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Taking Stock

Roasted turkey wings

Roasted turkey wings

Simmering turkey stock

Simmering turkey stock

In the next week or so we will be purchasing turkey parts and cooking them down into glaze to flavor various dishes on the Thanksgiving table. We’d like to use mostly necks, but they are not widely available. This pot used wings. Roasting the bones and mirepoix brings a nice dark color and flavor to the glaze. Good Stuff

2 pounds turkey parts
2 medium onions or leeks
2 medium carrots
2 stalks celery and their greens
2 bay leaves
1/2 teaspoon black peppercorns

Roast the turkey parts very well in a 400 degree oven, likely 20 to 30 minutes. Remove the parts to a stock pot and toss the chopped vegetables in the turkey fat and roast them in the hot oven for 10 to 20 minutes. Add vegetables to stock pot and cover with water. Add bay and pepper, bring to a boil and then simmer for two hours or so. Strain the stock and discard the solids. Return the stock to the stove in a slightly smaller pot and reduce to a thick glaze. Carefully skim the fat during the reduction. Cool and add sparingly to your dishes for a spike of turkey flavor. We add a large dollop to the roasting pan when finishing the gravy. Good Stuff!

 

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Cook up a sample to confirm the seasoning

Cook up a sample to confirm the seasoning

Seasoned diced pork and fat

Seasoned diced pork and fat

One of the first tasks of our Thanksgiving is the preparation of the country sausage for the stuffing. While this is readily available and usually cheap, we like to be able to season the sausage exactly how  we like. As long as you have a sturdy meat grinder and a little elbow grease there really is not much to this chore. Make plenty and frreeze, this stuff is, of course, unbelievable with breakfast. Good Stuff!

 

Country Sausage

3 pounds lean pork
2/3 pound pork fat
1/2 Tablespoon salt
1/2 Tablespoon ground black pepper
1 Tablespoon chopped fresh sage
1 Tablespoon chopped fresh marjoram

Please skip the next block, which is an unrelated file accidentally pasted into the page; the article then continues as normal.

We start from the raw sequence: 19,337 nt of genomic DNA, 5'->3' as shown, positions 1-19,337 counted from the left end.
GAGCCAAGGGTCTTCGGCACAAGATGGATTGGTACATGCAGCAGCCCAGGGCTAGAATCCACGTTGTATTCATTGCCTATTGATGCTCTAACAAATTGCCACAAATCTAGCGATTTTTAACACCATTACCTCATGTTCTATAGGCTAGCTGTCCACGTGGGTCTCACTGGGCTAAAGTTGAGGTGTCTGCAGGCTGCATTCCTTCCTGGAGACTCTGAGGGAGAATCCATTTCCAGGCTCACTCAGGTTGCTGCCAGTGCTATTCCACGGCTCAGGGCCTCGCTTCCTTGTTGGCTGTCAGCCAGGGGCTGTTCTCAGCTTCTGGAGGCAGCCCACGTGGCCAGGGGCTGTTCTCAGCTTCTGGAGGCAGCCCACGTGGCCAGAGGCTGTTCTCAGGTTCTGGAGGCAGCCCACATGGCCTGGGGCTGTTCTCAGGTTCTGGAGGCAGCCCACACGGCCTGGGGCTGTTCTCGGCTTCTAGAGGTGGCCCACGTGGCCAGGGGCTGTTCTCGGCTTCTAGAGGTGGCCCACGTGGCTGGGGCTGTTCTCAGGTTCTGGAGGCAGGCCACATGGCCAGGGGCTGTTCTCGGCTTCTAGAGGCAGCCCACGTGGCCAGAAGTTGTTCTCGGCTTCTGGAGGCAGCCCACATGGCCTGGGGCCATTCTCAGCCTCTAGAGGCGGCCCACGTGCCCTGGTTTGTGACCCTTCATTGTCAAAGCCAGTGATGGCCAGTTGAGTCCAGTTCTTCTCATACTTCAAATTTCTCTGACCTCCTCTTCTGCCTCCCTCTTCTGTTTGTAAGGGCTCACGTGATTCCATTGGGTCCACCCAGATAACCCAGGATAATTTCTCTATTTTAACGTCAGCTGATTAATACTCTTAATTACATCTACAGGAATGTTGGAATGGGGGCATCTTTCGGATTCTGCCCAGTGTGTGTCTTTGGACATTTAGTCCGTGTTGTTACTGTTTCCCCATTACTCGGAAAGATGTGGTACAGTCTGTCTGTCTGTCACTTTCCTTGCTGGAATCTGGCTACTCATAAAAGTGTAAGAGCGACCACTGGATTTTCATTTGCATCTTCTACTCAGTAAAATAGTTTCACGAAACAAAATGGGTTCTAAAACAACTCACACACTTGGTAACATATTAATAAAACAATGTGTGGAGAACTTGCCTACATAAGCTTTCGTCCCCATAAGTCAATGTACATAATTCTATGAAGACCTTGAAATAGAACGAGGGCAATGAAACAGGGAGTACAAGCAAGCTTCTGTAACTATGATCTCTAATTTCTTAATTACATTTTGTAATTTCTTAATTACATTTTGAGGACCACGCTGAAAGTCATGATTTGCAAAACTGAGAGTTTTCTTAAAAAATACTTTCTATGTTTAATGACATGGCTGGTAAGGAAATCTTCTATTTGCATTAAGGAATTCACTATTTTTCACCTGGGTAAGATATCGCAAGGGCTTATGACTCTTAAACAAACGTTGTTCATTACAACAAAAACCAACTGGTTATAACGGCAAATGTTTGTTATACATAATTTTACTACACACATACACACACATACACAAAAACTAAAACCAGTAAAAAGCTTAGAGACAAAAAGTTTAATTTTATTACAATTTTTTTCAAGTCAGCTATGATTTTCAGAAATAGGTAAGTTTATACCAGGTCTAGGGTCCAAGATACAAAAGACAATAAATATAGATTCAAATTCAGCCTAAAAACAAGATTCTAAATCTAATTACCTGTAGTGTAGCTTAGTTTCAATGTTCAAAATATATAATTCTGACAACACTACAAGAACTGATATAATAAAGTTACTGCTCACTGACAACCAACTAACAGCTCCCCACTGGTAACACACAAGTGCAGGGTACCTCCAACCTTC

1 Tablespoon chopped fresh thyme
1 teaspoon chopped fresh rosemary
1 Tablespoon dark brown sugar
1/2 teaspoon crushed red pepper
1/2 teaspoon cayenne pepper
1/4 teaspoon ground nutmeg
 

Place meat grinder and all attachments into the fridge or cold working area for at least one hour before grinding the meat, we worked outside on a frigid day. Finely chop the pork and fat into fingernail size chunks. Toss with remaining ingredients, mixing well. Refrigerate for at least one hour before grinding. It is imperative that the meat, grinder, and all attachments be extremely cold during the grinding process. Grind all the meat. Cook a one or two tablespoon dollop to taste the seasoning, re-season if necessary. Wrap into 1 1/2 inch logs and freeze until needed. God Stuff!

Meat grinder set up on back porch on a frigid day

Meat grinder set up on back porch on a frigid day

Wrap very tightly and freeze until use

Wrap very tightly and freeze until use

 

 

 

 

Getting Dressed

Pork belly with honey mustard greens

Pork belly with honey mustard greens

Hot and sour vinaigrette reducing

Hot and sour vinaigrette reducing

Sometimes the very first flavor in a  meal is the dressing on the salad. They are the strength of this course. We’ve recently been having crisp pork belly salads around the house. Here are two simple and very different preparations.

Hot and sour vinaigrette– this is a hearty and versatile dressing. Use as a condiment with the pork belly as an entree or as a dressing on a salad course. Leftovers can be used with crisp calamari or shrimp.

1 cup braising liquid from the pork belly
1 teaspoon minced ginger
1 Tablespoon sliced garlic
1 teaspoon diced fresh very hot pepper or crushed red pepper
1 Tablespoon fish sauce
2 Tablespoons vinegar( we use black vinegar, try using a hearty one yourselves, balsamic is probably not appropriate)
1/4 cup mirin
1 Tablespoon soy sauce
salt and pepper to taste
1/4 teaspoon sesame oil
1 bunch scallions, chiffonade

Lightly sautee the garlic, ginger, and hot pepper in a few drops of oil. Add the pork stock and reduce by 1/2. Add remaining liquid ingredients save the sesame oil and reduce for some time until thickened. Finish with sesame oil, scallion and salt and pepper to taste. Cool completely before using. Good Stuff!

Honey Mustard Vinaigrette– This, also, is a very versatile dressing. The garlic and shallot make it hearty and capable of holding up to game flavors.

1 teaspoon minced shallot
1/2 teaspoon minced garlic
1/4 teaspoon fine mustard
1/2 teaspoon parsley chiffonade
2 teaspoons red wine vinegar
1 Tablespoon olive oil
2 teaspoons honey
 

Combine all ingredients and mix well. Serve cold and often. Good Stuff!

Hail Caesar!

A finished caesar in the mixer    One of my oldest and dearest recipes, assembled and adapted from a union of my Father’s and his Sous Chef, Bobby’s collection. This recipe has been tweaked and perfected, loused up and neglected, for decades. Here is the most recent incarnation.

 
3 egg yolks
1 package anchovies or anchovy paste